NEWS
By MICHAEL DRESSER | February 5, 2007
If you should get a traffic ticket in Baltimore County and your driving record is less than stellar, think twice about going to trial if Judge I. Marshall Seidler is on the bench. Just go to the window and pay. In response to complaints that some traffic judges were too lenient, I recently paid a visit to Baltimore County District Court in Towson. What I found in this case was one tough, consistent and fair judge. He's retired now and only hears cases when he chooses, but perhaps some of his junior colleagues could take lessons.
NEWS
By Melissa Harris and Melissa Harris,SUN STAFF | April 22, 2005
Howard County officials are considering a strict policy that could deny school parking permits to teenagers with blemishes on their driving records, part of a campaign to curb the number of teens killed in car accidents. School Superintendent Sydney L. Cousin will meet with Police Chief G. Wayne Livesay next week to discuss that idea, as well as a mandatory safety seminar for students wanting to drive to school and for their parents. "We want a parking permit to be a privilege rather than a right, and for students to realize that there's responsibilities that go along with having one," Cousin said.
NEWS
December 1, 2003
WHO ARE you? For whom do you work? Why do you want this? Far too often state employees initially respond with that kind of impermissible counter-questioning when citizens show up asking for all kinds of public records to which they are clearly entitled under the long-standing Maryland Public Information Act (PIA). And far too often that's just the start of the ineptness, stalling or outright resistance that ensues for citizens seeking everyday public records -- documents like any driver's three-year driving record, a list of teachers whose certifications have been revoked, or complaints against real estate appraisers.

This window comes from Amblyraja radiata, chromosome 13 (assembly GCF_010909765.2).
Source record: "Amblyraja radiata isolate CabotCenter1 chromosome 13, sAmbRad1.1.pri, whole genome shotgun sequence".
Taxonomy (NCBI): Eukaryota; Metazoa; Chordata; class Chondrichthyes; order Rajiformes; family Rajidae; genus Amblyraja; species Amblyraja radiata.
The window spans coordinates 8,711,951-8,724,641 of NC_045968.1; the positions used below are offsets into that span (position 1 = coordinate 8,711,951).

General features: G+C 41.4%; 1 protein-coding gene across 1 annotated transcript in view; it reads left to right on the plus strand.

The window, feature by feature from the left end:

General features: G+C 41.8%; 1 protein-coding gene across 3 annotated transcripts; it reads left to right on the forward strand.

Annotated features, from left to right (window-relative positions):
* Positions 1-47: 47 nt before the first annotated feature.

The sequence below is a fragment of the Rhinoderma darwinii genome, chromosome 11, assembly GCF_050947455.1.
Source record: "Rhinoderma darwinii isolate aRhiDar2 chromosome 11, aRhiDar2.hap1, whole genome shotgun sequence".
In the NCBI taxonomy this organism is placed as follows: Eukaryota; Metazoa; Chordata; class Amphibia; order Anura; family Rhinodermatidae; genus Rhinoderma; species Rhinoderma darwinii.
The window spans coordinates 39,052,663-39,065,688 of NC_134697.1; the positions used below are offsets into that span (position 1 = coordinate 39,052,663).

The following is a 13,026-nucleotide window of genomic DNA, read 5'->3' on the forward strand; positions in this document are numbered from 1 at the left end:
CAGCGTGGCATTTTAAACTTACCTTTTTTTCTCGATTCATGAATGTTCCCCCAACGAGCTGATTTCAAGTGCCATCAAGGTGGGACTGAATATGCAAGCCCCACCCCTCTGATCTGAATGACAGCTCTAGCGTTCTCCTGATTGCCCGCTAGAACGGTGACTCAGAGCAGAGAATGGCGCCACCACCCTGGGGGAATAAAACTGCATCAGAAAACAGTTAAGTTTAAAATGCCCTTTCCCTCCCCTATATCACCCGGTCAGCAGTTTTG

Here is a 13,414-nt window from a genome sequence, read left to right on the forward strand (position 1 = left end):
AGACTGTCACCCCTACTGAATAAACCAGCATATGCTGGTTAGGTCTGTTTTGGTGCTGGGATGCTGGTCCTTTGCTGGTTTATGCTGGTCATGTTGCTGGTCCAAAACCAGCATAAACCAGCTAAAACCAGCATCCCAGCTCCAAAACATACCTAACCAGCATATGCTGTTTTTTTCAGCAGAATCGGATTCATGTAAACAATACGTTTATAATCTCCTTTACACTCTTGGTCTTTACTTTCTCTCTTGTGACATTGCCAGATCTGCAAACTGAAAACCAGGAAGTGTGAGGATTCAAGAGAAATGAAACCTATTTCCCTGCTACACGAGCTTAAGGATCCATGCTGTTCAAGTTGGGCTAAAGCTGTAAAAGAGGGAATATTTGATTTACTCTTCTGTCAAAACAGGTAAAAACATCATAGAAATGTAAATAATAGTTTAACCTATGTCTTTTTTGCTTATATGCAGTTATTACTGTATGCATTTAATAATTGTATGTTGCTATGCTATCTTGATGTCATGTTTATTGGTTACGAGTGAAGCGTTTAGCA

NEWS
By Brenda J. Buote and Brenda J. Buote,SUN STAFF | March 1, 2002
Concerned about liability and insurance costs, the Carroll County commissioners decided yesterday to require a complete driving record from prospective employees who would operate a county vehicle on a daily basis. The commissioners demand a three-year driving history from prospective employees during the interview process. Expanding that requirement to a full history would cost the county about $10 to $15 per applicant. "We've found that the three-year record may be clean, but in the fourth year or further back, there were problems," said Steven D. Powell, director of the county's Department of Management and Budget.